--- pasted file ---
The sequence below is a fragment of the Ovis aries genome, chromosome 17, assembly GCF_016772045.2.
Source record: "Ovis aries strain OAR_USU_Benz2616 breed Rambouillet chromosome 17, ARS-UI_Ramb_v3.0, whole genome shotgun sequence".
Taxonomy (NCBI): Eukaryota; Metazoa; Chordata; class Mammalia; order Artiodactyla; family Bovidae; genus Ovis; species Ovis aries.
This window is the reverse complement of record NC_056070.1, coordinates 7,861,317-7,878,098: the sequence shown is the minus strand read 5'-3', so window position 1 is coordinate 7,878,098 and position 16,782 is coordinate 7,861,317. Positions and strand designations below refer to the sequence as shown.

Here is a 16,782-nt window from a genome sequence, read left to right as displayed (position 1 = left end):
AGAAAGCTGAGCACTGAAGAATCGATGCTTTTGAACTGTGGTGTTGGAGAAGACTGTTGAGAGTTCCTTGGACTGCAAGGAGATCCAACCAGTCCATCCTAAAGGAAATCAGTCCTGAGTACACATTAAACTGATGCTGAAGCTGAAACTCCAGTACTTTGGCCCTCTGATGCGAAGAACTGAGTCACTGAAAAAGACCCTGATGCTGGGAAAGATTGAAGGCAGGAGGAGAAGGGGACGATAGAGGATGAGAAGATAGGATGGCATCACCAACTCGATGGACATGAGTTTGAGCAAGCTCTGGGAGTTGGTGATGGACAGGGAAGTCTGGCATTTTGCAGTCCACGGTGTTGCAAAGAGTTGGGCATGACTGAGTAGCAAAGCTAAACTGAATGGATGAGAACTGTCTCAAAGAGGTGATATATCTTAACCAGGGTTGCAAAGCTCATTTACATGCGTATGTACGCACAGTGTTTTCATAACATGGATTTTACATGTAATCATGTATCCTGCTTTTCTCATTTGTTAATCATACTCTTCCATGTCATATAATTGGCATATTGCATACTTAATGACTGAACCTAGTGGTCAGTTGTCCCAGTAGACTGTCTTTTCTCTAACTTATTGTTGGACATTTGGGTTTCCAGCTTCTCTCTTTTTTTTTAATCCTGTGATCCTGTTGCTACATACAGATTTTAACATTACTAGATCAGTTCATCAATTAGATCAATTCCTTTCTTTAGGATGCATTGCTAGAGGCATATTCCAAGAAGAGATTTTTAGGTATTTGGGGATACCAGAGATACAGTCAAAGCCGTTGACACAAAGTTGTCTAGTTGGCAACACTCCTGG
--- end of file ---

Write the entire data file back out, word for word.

The sequence below is a fragment of the Ovis aries genome, chromosome 17, assembly GCF_016772045.2.
Source record: "Ovis aries strain OAR_USU_Benz2616 breed Rambouillet chromosome 17, ARS-UI_Ramb_v3.0, whole genome shotgun sequence".
Taxonomy (NCBI): Eukaryota; Metazoa; Chordata; class Mammalia; order Artiodactyla; family Bovidae; genus Ovis; species Ovis aries.
This window is the reverse complement of record NC_056070.1, coordinates 7,861,317-7,878,098: the sequence shown is the minus strand read 5'-3', so window position 1 is coordinate 7,878,098 and position 16,782 is coordinate 7,861,317. Positions and strand designations below refer to the sequence as shown.

Here is a 16,782-nt window from a genome sequence, read left to right as displayed (position 1 = left end):
AGAAAGCTGAGCACTGAAGAATCGATGCTTTTGAACTGTGGTGTTGGAGAAGACTGTTGAGAGTTCCTTGGACTGCAAGGAGATCCAACCAGTCCATCCTAAAGGAAATCAGTCCTGAGTACACATTAAACTGATGCTGAAGCTGAAACTCCAGTACTTTGGCCCTCTGATGCGAAGAACTGAGTCACTGAAAAAGACCCTGATGCTGGGAAAGATTGAAGGCAGGAGGAGAAGGGGACGATAGAGGATGAGAAGATAGGATGGCATCACCAACTCGATGGACATGAGTTTGAGCAAGCTCTGGGAGTTGGTGATGGACAGGGAAGTCTGGCATTTTGCAGTCCACGGTGTTGCAAAGAGTTGGGCATGACTGAGTAGCAAAGCTAAACTGAATGGATGAGAACTGTCTCAAAGAGGTGATATATCTTAACCAGGGTTGCAAAGCTCATTTACATGCGTATGTACGCACAGTGTTTTCATAACATGGATTTTACATGTAATCATGTATCCTGCTTTTCTCATTTGTTAATCATACTCTTCCATGTCATATAATTGGCATATTGCATACTTAATGACTGAACCTAGTGGTCAGTTGTCCCAGTAGACTGTCTTTTCTCTAACTTATTGTTGGACATTTGGGTTTCCAGCTTCTCTCTTTTTTTTTAATCCTGTGATCCTGTTGCTACATACAGATTTTAACATTACTAGATCAGTTCATCAATTAGATCAATTCCTTTCTTTAGGATGCATTGCTAGAGGCATATTCCAAGAAGAGATTTTTAGGTATTTGGGGATACCAGAGATACAGTCAAAGCCGTTGACACAAAGTTGTCTAGTTGGCAACACTCCTGG